# Can the Oh-My-God particle kill an astronaut?

1. Aug 13, 2010

### petergreat

The Oh-My-God cosmic ray particle is a single ultra-relativistic proton (?) carrying 50 joules of energy. Is it sufficiently energetic to kill an astronaut in the unlikely event of hitting the person? More precisely, I'm asking:

i) Does most of the energy get absorbed by the human body, or penetrate the body without doing harm? (Since protons are highly ionizing, I guess a significant amount of energy would be dumped inside the body with a shower of secondary particles, but I have no idea exactly how much it will be.)

ii) Is the release of energy from this particle localized to a small area, or spread out in the human body? (Even if the radiation dose is large, the person can survive if it's localized. For example, the radiation could destroy one of his fingers leaving other part of the body intact.

2. Aug 13, 2010

### Norman

At those energies (about 10^20 eV or 100 EeV) I don't think you can call it a proton.

Anyways, at those high energies the LET (linear energy transfer-a measure of the energy deposited along a track by a particle) from a proton-like particle is pretty small. Is it going to ionize some cells? Likely. Will that damage result in acute exposure problems. Absolutely not. Will there be some increased risk of cancer due to possible damage to these cells and its daughters? Yes, but it is going to be very small and very.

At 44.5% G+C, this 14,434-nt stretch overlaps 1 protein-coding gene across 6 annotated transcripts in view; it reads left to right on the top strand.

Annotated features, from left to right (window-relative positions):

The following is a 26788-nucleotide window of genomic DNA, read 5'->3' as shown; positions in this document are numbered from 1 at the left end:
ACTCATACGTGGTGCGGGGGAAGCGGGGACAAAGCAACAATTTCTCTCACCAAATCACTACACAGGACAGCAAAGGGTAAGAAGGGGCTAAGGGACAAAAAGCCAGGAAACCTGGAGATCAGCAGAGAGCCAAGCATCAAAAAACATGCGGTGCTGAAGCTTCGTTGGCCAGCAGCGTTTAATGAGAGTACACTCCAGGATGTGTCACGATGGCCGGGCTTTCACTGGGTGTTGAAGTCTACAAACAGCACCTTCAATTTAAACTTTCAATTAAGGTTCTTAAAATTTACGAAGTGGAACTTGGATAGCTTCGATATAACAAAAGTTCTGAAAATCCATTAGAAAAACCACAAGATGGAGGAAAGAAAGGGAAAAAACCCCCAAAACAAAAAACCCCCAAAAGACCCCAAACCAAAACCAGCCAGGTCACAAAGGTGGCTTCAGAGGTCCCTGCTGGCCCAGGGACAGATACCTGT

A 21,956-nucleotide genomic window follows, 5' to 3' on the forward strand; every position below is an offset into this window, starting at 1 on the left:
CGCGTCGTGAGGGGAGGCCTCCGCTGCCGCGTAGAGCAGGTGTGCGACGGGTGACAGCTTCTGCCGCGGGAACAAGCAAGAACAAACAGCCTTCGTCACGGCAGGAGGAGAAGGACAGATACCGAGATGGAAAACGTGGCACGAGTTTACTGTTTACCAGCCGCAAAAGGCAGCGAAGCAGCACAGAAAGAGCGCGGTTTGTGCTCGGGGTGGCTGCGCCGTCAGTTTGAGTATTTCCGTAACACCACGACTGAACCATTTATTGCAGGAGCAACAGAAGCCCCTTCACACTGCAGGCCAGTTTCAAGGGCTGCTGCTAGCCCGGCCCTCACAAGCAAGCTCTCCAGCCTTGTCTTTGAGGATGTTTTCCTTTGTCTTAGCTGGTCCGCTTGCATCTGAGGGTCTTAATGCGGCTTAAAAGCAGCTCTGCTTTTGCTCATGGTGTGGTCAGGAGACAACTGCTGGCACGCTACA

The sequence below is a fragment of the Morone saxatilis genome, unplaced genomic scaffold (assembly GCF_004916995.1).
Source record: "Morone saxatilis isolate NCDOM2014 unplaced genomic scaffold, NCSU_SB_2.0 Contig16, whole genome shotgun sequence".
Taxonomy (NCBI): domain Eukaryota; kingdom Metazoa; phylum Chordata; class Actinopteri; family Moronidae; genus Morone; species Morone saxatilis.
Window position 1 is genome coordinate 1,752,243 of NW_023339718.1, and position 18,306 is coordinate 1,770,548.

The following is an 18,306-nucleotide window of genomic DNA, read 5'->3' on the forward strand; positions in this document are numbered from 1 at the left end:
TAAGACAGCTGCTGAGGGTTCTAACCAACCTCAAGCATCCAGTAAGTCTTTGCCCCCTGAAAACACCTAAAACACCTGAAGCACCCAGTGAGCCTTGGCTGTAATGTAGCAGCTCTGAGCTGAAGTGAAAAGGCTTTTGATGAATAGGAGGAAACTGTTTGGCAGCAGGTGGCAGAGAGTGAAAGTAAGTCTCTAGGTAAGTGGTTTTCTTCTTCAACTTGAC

At these ultra high energies, we actually don't have a clue what the LET looks like in tissue. I am making an educated guess based on what the LET curve looks like at high energies. The stopping power (which I am actually going to use as a surrogate at these high energies) is likely fairly flat above 10 GeV.

You should have a look around the web on ionizing dose, linear energy transfer, stopping power and biological dose to get some background on this. All your questions are all basically answered with the fact that a single dose event from a single particle (no matter the energy or the particle type) will cause immediate death. Not enough energy transferred to the person.

3. Aug 13, 2010

### bcrowell

Staff Emeritus
If *all* the energy was deposited in the body, then it wouldn't really be an issue of radiation dose. 50 joules is simply enough heat energy to do serious harm. It really comes down to a question of how much of its energy it loses while passing through the body.